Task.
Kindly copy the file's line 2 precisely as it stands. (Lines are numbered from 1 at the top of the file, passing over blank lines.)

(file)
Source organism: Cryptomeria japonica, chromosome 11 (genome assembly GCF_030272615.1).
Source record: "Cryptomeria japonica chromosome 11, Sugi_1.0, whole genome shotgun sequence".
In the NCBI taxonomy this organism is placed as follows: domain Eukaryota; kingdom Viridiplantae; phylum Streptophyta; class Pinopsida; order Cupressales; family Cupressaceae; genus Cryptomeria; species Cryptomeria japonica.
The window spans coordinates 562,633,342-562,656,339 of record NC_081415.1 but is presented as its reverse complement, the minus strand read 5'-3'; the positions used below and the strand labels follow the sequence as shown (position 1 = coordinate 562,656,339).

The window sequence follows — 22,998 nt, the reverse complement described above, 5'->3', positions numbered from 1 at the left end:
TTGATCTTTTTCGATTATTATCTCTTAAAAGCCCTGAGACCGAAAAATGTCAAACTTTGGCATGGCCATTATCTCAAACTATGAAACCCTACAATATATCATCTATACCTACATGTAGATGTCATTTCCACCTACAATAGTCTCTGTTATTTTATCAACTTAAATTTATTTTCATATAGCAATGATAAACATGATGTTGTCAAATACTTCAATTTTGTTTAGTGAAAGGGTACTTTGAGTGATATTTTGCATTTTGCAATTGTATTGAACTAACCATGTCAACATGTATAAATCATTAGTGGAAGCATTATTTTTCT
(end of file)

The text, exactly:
Source record: "Cryptomeria japonica chromosome 11, Sugi_1.0, whole genome shotgun sequence".